Rivaroxaban and apixaban are NOACs that can be administered as a single oral drug regimen, removing the need for parenteral care and allowing patients to adhere to a simple regimen suitable for home treatment.1,2,6 Available data demonstrating the feasibility and safety for the treatment of patients with low-risk PE at home using rivaroxaban was shown in the HoT-PE study (see information box).1,7

The HoT-PE study

HoT-PE was a phase IV, prospective management study, which demonstrated that early discharge and outpatient treatment with rivaroxaban is feasible, effective and safe in patients with acute, low-risk PE. Rivaroxaban was dosed at 15 mg twice daily for 21 days followed by 20 mg once daily for ≥3 months.1,8

 

The rate of symptomatic recurrent VTE or fatal PE within 3 months was 0.6%, thus permitting the early termination of the study based on the efficacy of this regimen.

 

These results support the selection of appropriate patients with PE for treatment at home with a NOAC and offers the potential to reduce hospital-related complications and rationalize the use of healthcare resources.1

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Incidence of recurrent VTE or fatal PE in patients with acute low-risk PE treated at home with rivaroxaban1

Summary

Could Susan be discharged?

 

Susan is a low-risk PE patient based on the PESI and Hestia criteria, and there are no concerns about the social or practical aspects of home treatment. Therefore, the ESC guidelines for the management of acute PE recommend home treatment.7

 

Alongside the impact that home treatment might have on Susan’s quality of life, and the reduced burden on healthcare systems, suggests this may be a very effective approach.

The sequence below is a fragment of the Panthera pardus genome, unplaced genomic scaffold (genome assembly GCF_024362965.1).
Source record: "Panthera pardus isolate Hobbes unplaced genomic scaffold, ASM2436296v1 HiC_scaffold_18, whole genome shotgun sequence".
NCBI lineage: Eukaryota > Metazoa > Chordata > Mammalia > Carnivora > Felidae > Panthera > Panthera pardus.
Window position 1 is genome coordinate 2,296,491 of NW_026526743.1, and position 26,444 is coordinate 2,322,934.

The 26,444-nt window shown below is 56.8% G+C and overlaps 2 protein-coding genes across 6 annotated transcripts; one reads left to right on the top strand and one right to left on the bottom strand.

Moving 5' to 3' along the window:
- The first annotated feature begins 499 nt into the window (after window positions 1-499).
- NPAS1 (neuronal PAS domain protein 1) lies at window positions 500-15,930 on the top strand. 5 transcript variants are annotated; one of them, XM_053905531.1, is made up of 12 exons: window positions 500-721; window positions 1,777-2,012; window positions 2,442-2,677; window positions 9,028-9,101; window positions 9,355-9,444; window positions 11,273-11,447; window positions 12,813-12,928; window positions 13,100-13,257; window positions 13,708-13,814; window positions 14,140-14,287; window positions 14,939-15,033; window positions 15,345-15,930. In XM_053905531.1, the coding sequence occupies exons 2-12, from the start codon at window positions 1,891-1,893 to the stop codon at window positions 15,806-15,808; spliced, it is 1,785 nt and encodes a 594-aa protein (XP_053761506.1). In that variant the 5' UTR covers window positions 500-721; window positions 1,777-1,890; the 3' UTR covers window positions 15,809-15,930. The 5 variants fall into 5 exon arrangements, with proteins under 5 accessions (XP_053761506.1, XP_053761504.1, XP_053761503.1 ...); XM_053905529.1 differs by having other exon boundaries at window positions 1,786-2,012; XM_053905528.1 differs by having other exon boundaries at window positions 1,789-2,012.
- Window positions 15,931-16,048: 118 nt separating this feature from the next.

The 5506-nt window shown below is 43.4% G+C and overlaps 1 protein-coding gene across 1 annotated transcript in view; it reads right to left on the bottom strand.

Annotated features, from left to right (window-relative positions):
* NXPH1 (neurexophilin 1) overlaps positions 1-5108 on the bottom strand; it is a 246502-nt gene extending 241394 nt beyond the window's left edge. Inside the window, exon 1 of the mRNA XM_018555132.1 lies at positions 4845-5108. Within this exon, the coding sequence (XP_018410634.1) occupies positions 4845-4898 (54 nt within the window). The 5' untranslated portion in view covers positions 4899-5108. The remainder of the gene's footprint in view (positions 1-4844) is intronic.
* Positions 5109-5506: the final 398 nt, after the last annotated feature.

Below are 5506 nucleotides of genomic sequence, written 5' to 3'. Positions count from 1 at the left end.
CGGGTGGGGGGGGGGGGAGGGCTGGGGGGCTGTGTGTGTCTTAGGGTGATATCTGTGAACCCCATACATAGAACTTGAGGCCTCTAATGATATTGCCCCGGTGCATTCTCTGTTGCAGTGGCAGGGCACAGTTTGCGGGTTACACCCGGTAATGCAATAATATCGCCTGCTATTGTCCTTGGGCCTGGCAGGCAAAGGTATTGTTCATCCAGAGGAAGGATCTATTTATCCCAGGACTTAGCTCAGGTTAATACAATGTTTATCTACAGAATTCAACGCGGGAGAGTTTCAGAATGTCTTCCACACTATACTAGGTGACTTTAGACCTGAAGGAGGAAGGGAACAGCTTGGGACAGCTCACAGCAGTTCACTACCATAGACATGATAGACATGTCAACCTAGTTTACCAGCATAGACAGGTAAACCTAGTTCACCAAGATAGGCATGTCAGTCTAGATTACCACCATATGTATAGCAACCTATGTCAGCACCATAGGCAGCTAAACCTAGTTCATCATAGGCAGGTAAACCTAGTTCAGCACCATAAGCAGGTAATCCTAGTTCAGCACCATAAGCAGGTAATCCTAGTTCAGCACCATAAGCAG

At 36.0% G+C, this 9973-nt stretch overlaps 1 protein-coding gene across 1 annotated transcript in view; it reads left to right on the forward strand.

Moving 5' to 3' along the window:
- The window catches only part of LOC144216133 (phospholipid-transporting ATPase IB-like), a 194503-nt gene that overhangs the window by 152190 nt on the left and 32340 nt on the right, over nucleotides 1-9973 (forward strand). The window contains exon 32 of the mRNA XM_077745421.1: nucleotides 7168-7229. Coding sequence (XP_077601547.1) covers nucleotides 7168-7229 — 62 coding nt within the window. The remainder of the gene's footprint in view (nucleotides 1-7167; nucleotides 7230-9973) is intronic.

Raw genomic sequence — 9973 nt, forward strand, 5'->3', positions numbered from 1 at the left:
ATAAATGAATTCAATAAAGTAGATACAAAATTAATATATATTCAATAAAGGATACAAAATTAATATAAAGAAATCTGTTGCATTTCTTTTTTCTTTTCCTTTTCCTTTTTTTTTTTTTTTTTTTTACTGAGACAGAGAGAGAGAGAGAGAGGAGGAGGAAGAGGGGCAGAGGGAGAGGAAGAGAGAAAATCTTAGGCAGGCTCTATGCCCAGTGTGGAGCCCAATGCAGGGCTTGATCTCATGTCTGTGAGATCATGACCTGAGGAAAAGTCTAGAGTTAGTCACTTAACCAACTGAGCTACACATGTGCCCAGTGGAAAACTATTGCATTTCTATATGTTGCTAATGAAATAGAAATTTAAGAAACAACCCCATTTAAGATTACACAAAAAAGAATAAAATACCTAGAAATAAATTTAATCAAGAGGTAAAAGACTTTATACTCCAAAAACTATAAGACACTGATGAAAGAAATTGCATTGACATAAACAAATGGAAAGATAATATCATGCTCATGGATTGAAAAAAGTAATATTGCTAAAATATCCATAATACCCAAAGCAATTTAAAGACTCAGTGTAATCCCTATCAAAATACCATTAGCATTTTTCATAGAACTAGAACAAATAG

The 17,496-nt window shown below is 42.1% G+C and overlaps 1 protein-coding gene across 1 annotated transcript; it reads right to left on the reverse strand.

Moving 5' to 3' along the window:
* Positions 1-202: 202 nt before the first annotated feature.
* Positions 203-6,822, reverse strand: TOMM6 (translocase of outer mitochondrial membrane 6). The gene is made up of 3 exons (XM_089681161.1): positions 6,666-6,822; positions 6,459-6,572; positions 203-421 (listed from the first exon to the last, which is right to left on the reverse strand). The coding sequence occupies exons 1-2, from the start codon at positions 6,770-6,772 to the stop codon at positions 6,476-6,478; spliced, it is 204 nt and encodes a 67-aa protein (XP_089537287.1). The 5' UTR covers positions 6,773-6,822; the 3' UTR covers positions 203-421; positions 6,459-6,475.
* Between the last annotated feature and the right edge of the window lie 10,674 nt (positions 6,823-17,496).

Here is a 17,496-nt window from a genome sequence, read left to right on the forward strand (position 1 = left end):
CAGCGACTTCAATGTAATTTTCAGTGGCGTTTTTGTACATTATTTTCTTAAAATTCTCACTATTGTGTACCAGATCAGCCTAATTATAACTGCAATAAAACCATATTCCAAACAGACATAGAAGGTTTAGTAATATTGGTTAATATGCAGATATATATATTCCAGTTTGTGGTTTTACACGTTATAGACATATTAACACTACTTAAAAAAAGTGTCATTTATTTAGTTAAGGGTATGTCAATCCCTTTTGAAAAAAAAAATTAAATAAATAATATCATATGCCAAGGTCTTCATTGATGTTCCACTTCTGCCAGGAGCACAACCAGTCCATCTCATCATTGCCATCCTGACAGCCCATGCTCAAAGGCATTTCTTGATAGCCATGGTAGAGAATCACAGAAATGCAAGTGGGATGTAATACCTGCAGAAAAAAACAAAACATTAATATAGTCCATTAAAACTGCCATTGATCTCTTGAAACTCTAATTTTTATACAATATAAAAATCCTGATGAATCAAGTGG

If there was any previous uncertainty on how you would respond to Susan’s request, recent guidelines and clinical evidence for the treatment of patients with low-risk PE provide reassurances on the feasibility of effective and safe treatment at home.

References
  • Barco S, Schmidtmann I, Ageno W et al. Early discharge and home treatment of patients with low-risk pulmonary embolism with the oral factor Xa inhibitor rivaroxaban: an international multicentre single-arm clinical trial. Eur Heart J 2019: doi:10.1093/eurheartj/ehz367. Return to content
  • Peacock WF, Singer AJ. Reducing the hospital burden associated with the treatment of pulmonary embolism. J Thromb Haemost. 2019;17(5):720–36. Return to content
  • Wang L, Baser O, Wells P, Peacock WF, Coleman CI, Fermann GJ, et al. Benefit of early discharge among patients with low-risk pulmonary embolism. PLoS One. 2017;12(10):e0185022. Return to content
  • Bledsoe JR, Woller SC, Stevens SM et al. Management of low-risk pulmonary embolism patients without hospitalization: the Low-Risk Pulmonary Embolism prospective management study. Chest 2018;154:249–256. Return to content
  • Stein PD, Matta F, Hughes MJ. National trends in home treatment of acute pulmonary embolism. Clin Appl Thromb Hemost. 2018;24(1):115–21. Return to content
  • Kearon C., Akl E.A., Ornelas J. et al. Antithrombotic therapy for VTE disease: CHEST guideline and expert panel report. Chest 2016;149(2):315-52. Return to content
  • Konstantinides SV, Meyer G, Becattini C et al. 2019 ESC Guidelines for the diagnosis and management of acute pulmonary embolism developed in collaboration with the European Respiratory Society (ERS). Eur Heart J 2020;41:543–603. Return to content
  • Bayer AG. Summary of Product Characteristics. Berlin: Germany. Return to content